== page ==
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Surveillance and Scandal

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Posted on Jan 20, 2014

By Alfred McCoy, TomDispatch

(Page 5)

Given the acute sensitivity of executive communications, world leaders have reacted sharply to reports of NSA surveillance—with Chancellor Merkel demanding Five-Eyes-exempt status for Germany, the European Parliament voting to curtail the sharing of bank data with Washington, and Brazil’s President Rousseff canceling a U.S. state visit and contracting a $560 million satellite communications system to free her country from the U.S.-controlled version of the Internet.       

The Future of U.S. Global Power

By starting a swelling river of NSA documents flowing into public view, Edward Snowden has given us a glimpse of the changing architecture of U.S. global power. At the broadest level, Obama’s digital “pivot” complements his overall defense strategy, announced in 2012, of reducing conventional forces while expanding into the new, cost-effective domains of space and cyberspace.

While cutting back modestly on costly armaments and the size of the military, President Obama has invested billions in the building of a new architecture for global information control. If we add the $791 billion expended to build the Department of Homeland Security bureaucracy to the $500 billion spent on an increasingly para-militarized version of global intelligence in the dozen years since 9/11, then Washington has made a $1.2 trillion investment in a new apparatus of world power.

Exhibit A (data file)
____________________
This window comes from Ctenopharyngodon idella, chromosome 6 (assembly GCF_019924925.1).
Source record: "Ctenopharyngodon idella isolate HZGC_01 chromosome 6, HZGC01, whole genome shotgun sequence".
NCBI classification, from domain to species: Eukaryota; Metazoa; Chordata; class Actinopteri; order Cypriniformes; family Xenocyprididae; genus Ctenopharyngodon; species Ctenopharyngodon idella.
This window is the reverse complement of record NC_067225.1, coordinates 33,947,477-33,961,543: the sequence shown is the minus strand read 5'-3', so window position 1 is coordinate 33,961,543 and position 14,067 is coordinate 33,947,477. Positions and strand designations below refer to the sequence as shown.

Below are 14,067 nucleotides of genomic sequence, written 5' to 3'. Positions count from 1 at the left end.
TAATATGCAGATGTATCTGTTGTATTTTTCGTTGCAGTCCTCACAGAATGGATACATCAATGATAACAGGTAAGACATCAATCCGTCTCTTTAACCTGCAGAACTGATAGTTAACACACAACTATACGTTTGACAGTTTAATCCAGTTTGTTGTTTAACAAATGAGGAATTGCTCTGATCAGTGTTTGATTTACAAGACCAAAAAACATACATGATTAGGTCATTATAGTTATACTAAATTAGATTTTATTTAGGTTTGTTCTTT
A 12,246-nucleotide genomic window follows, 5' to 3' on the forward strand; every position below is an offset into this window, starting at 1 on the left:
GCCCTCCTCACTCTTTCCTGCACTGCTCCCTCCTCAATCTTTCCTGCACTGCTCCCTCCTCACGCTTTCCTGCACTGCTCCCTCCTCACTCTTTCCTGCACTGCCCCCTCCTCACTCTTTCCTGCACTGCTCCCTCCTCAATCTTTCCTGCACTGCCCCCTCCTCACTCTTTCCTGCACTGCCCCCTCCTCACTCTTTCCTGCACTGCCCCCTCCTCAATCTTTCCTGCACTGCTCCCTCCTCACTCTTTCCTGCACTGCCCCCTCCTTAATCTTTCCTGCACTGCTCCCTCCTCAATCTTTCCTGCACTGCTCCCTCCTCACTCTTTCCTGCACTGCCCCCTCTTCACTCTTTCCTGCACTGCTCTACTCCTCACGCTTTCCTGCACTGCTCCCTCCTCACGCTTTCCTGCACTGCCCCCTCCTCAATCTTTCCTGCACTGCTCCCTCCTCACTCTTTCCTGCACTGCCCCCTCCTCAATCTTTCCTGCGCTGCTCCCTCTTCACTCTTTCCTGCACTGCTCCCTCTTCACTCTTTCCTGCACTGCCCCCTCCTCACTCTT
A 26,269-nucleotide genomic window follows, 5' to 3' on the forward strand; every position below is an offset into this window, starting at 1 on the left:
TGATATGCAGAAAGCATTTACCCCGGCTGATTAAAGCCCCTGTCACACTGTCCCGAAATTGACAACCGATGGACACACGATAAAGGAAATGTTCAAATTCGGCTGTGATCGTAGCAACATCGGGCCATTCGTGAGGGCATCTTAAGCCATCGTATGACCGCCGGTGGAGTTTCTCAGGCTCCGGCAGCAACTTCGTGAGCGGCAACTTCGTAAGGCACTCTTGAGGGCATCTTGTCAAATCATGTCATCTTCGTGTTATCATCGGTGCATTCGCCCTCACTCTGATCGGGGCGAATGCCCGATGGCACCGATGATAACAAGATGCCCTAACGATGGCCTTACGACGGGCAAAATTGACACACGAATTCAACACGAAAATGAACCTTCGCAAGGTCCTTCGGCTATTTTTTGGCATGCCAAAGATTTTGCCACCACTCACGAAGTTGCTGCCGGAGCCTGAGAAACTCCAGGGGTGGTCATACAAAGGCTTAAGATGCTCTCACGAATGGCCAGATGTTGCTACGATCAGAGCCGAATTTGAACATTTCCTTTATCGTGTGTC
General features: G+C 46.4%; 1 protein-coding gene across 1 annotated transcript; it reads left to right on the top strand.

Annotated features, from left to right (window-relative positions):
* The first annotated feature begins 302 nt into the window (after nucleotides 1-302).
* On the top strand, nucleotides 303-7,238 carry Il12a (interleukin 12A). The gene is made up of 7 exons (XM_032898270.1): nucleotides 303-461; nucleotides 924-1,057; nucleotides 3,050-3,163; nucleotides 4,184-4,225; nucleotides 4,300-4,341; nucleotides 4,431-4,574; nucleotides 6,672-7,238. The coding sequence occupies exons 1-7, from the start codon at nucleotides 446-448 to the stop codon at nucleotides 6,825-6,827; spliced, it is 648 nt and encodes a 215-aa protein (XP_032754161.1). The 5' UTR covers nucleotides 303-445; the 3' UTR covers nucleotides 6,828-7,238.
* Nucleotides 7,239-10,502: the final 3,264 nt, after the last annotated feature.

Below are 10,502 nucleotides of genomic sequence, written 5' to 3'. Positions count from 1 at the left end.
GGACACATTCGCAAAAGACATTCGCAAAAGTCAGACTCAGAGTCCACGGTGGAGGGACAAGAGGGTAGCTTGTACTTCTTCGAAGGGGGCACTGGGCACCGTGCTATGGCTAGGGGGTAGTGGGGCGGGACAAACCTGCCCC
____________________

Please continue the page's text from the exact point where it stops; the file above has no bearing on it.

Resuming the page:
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So formidable is this security bureaucracy that Obama’s recent executive review recommended the regularization, not reform, of current NSA practices, allowing the agency to continue collecting American phone calls and monitoring foreign leaders into the foreseeable future. Cyberspace offers Washington an austerity-linked arena for the exercise of global power, albeit at the cost of trust by its closest allies—a contradiction that will bedevil America’s global leadership for years to come.

To update Henry Stimson: in the age of the Internet, gentlemen don’t just read each other’s mail, they watch each other’s porn. Even if we think we have nothing to hide, all of us, whether world leaders or ordinary citizens, have good reason to be concerned.

Alfred McCoy is the J.R.W. Smail Professor of History at the University of Wisconsin-Madison. A TomDispatch regular, he is the author of Policing America’s Empire: The United States, the Philippines, and the Rise of the Surveillance State, which is the source for much of the material in this essay.

Follow TomDispatch on Twitter and join us on Facebook or Tumblr. Check out the newest Dispatch Book, Ann Jones’s They Were Soldiers: How the Wounded Return From America’s Wars—The Untold Story.

Copyright 2014 Alfred W. McCoy


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